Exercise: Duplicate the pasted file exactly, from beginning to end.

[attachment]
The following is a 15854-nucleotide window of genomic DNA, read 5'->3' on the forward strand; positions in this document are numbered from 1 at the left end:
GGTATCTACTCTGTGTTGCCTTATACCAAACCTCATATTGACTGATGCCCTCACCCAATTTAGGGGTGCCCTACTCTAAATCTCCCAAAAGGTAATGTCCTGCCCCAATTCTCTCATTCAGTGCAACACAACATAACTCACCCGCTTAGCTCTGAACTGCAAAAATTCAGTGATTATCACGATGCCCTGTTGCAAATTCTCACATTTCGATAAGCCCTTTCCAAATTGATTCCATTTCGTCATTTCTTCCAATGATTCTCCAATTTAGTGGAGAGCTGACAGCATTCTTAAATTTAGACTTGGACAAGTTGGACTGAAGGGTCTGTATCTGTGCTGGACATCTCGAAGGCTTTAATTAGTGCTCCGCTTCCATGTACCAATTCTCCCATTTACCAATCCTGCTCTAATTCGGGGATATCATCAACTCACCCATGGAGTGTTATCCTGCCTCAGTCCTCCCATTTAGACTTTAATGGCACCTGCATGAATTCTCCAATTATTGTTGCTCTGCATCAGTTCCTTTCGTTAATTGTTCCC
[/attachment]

The following is a 15854-nucleotide window of genomic DNA, read 5'->3' on the forward strand; positions in this document are numbered from 1 at the left end:
GGTATCTACTCTGTGTTGCCTTATACCAAACCTCATATTGACTGATGCCCTCACCCAATTTAGGGGTGCCCTACTCTAAATCTCCCAAAAGGTAATGTCCTGCCCCAATTCTCTCATTCAGTGCAACACAACATAACTCACCCGCTTAGCTCTGAACTGCAAAAATTCAGTGATTATCACGATGCCCTGTTGCAAATTCTCACATTTCGATAAGCCCTTTCCAAATTGATTCCATTTCGTCATTTCTTCCAATGATTCTCCAATTTAGTGGAGAGCTGACAGCATTCTTAAATTTAGACTTGGACAAGTTGGACTGAAGGGTCTGTATCTGTGCTGGACATCTCGAAGGCTTTAATTAGTGCTCCGCTTCCATGTACCAATTCTCCCATTTACCAATCCTGCTCTAATTCGGGGATATCATCAACTCACCCATGGAGTGTTATCCTGCCTCAGTCCTCCCATTTAGACTTTAATGGCACCTGCATGAATTCTCCAATTATTGTTGCTCTGCATCAGTTCCTTTCGTTAATTGTTCCC